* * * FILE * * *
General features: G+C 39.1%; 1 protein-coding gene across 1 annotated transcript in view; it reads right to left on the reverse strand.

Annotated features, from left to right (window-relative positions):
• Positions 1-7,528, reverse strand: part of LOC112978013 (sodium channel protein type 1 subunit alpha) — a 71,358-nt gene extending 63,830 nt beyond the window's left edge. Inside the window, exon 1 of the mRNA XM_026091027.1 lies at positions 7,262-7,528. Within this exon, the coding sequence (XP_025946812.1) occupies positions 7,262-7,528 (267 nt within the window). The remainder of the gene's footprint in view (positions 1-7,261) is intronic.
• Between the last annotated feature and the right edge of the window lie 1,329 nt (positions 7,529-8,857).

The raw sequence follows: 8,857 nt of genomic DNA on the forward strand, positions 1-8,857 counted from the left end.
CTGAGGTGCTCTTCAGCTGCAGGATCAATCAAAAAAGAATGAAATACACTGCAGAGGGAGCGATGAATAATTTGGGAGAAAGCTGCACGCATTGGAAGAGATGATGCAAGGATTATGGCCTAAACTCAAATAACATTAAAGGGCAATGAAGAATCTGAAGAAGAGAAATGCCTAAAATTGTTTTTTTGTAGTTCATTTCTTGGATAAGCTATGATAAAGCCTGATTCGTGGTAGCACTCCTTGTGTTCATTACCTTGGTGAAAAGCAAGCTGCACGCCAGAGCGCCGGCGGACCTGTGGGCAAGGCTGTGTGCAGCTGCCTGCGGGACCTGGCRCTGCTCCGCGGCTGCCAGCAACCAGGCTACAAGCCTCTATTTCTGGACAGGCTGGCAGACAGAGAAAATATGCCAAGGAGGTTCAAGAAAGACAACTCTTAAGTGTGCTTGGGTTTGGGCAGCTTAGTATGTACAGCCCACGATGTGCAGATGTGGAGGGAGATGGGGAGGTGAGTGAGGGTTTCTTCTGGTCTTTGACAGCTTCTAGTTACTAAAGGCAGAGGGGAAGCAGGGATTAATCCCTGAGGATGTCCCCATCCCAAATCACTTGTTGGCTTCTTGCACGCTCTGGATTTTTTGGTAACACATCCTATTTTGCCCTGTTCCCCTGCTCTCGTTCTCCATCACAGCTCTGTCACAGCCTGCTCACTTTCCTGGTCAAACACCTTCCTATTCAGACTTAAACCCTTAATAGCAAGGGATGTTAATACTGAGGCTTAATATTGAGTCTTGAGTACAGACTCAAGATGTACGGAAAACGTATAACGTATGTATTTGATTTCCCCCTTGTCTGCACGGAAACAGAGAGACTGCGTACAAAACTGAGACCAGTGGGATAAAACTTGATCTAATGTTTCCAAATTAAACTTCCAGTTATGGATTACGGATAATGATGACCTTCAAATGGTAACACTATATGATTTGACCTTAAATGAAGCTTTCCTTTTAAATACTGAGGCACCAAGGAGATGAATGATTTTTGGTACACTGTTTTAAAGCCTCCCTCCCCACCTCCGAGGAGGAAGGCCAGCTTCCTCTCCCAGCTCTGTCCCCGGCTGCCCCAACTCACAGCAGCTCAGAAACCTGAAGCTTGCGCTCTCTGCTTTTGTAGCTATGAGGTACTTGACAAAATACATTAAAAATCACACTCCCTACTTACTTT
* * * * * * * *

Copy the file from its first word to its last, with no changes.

General features: G+C 39.1%; 1 protein-coding gene across 1 annotated transcript in view; it reads right to left on the reverse strand.

Annotated features, from left to right (window-relative positions):
• Positions 1-7,528, reverse strand: part of LOC112978013 (sodium channel protein type 1 subunit alpha) — a 71,358-nt gene extending 63,830 nt beyond the window's left edge. Inside the window, exon 1 of the mRNA XM_026091027.1 lies at positions 7,262-7,528. Within this exon, the coding sequence (XP_025946812.1) occupies positions 7,262-7,528 (267 nt within the window). The remainder of the gene's footprint in view (positions 1-7,261) is intronic.
• Between the last annotated feature and the right edge of the window lie 1,329 nt (positions 7,529-8,857).

The raw sequence follows: 8,857 nt of genomic DNA on the forward strand, positions 1-8,857 counted from the left end.
CTGAGGTGCTCTTCAGCTGCAGGATCAATCAAAAAAGAATGAAATACACTGCAGAGGGAGCGATGAATAATTTGGGAGAAAGCTGCACGCATTGGAAGAGATGATGCAAGGATTATGGCCTAAACTCAAATAACATTAAAGGGCAATGAAGAATCTGAAGAAGAGAAATGCCTAAAATTGTTTTTTTGTAGTTCATTTCTTGGATAAGCTATGATAAAGCCTGATTCGTGGTAGCACTCCTTGTGTTCATTACCTTGGTGAAAAGCAAGCTGCACGCCAGAGCGCCGGCGGACCTGTGGGCAAGGCTGTGTGCAGCTGCCTGCGGGACCTGGCRCTGCTCCGCGGCTGCCAGCAACCAGGCTACAAGCCTCTATTTCTGGACAGGCTGGCAGACAGAGAAAATATGCCAAGGAGGTTCAAGAAAGACAACTCTTAAGTGTGCTTGGGTTTGGGCAGCTTAGTATGTACAGCCCACGATGTGCAGATGTGGAGGGAGATGGGGAGGTGAGTGAGGGTTTCTTCTGGTCTTTGACAGCTTCTAGTTACTAAAGGCAGAGGGGAAGCAGGGATTAATCCCTGAGGATGTCCCCATCCCAAATCACTTGTTGGCTTCTTGCACGCTCTGGATTTTTTGGTAACACATCCTATTTTGCCCTGTTCCCCTGCTCTCGTTCTCCATCACAGCTCTGTCACAGCCTGCTCACTTTCCTGGTCAAACACCTTCCTATTCAGACTTAAACCCTTAATAGCAAGGGATGTTAATACTGAGGCTTAATATTGAGTCTTGAGTACAGACTCAAGATGTACGGAAAACGTATAACGTATGTATTTGATTTCCCCCTTGTCTGCACGGAAACAGAGAGACTGCGTACAAAACTGAGACCAGTGGGATAAAACTTGATCTAATGTTTCCAAATTAAACTTCCAGTTATGGATTACGGATAATGATGACCTTCAAATGGTAACACTATATGATTTGACCTTAAATGAAGCTTTCCTTTTAAATACTGAGGCACCAAGGAGATGAATGATTTTTGGTACACTGTTTTAAAGCCTCCCTCCCCACCTCCGAGGAGGAAGGCCAGCTTCCTCTCCCAGCTCTGTCCCCGGCTGCCCCAACTCACAGCAGCTCAGAAACCTGAAGCTTGCGCTCTCTGCTTTTGTAGCTATGAGGTACTTGACAAAATACATTAAAAATCACACTCCCTACTTACTTT